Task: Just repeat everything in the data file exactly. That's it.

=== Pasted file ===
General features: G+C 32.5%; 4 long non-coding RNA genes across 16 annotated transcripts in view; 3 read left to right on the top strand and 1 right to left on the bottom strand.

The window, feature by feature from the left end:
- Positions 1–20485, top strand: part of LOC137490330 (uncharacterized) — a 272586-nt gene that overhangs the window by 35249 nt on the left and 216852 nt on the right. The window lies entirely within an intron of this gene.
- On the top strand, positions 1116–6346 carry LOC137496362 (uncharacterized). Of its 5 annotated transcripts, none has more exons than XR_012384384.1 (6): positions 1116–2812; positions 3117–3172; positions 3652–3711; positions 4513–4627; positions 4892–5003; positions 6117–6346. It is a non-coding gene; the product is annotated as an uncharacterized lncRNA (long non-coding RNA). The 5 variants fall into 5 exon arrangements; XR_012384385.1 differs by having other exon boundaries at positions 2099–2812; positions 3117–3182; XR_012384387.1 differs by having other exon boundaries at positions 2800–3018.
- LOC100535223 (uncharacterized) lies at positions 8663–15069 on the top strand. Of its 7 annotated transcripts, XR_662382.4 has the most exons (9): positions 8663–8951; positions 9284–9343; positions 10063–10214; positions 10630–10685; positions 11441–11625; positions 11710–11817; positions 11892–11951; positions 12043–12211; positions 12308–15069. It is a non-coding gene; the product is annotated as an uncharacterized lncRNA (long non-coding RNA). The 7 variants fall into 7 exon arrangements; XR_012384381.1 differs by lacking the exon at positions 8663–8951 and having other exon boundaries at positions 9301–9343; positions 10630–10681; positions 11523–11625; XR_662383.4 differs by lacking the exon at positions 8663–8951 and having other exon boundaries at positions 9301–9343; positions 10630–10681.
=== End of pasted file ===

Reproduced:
General features: G+C 32.5%; 4 long non-coding RNA genes across 16 annotated transcripts in view; 3 read left to right on the top strand and 1 right to left on the bottom strand.

The window, feature by feature from the left end:
- Positions 1–20485, top strand: part of LOC137490330 (uncharacterized) — a 272586-nt gene that overhangs the window by 35249 nt on the left and 216852 nt on the right. The window lies entirely within an intron of this gene.
- On the top strand, positions 1116–6346 carry LOC137496362 (uncharacterized). Of its 5 annotated transcripts, none has more exons than XR_012384384.1 (6): positions 1116–2812; positions 3117–3172; positions 3652–3711; positions 4513–4627; positions 4892–5003; positions 6117–6346. It is a non-coding gene; the product is annotated as an uncharacterized lncRNA (long non-coding RNA). The 5 variants fall into 5 exon arrangements; XR_012384385.1 differs by having other exon boundaries at positions 2099–2812; positions 3117–3182; XR_012384387.1 differs by having other exon boundaries at positions 2800–3018.
- LOC100535223 (uncharacterized) lies at positions 8663–15069 on the top strand. Of its 7 annotated transcripts, XR_662382.4 has the most exons (9): positions 8663–8951; positions 9284–9343; positions 10063–10214; positions 10630–10685; positions 11441–11625; positions 11710–11817; positions 11892–11951; positions 12043–12211; positions 12308–15069. It is a non-coding gene; the product is annotated as an uncharacterized lncRNA (long non-coding RNA). The 7 variants fall into 7 exon arrangements; XR_012384381.1 differs by lacking the exon at positions 8663–8951 and having other exon boundaries at positions 9301–9343; positions 10630–10681; positions 11523–11625; XR_662383.4 differs by lacking the exon at positions 8663–8951 and having other exon boundaries at positions 9301–9343; positions 10630–10681.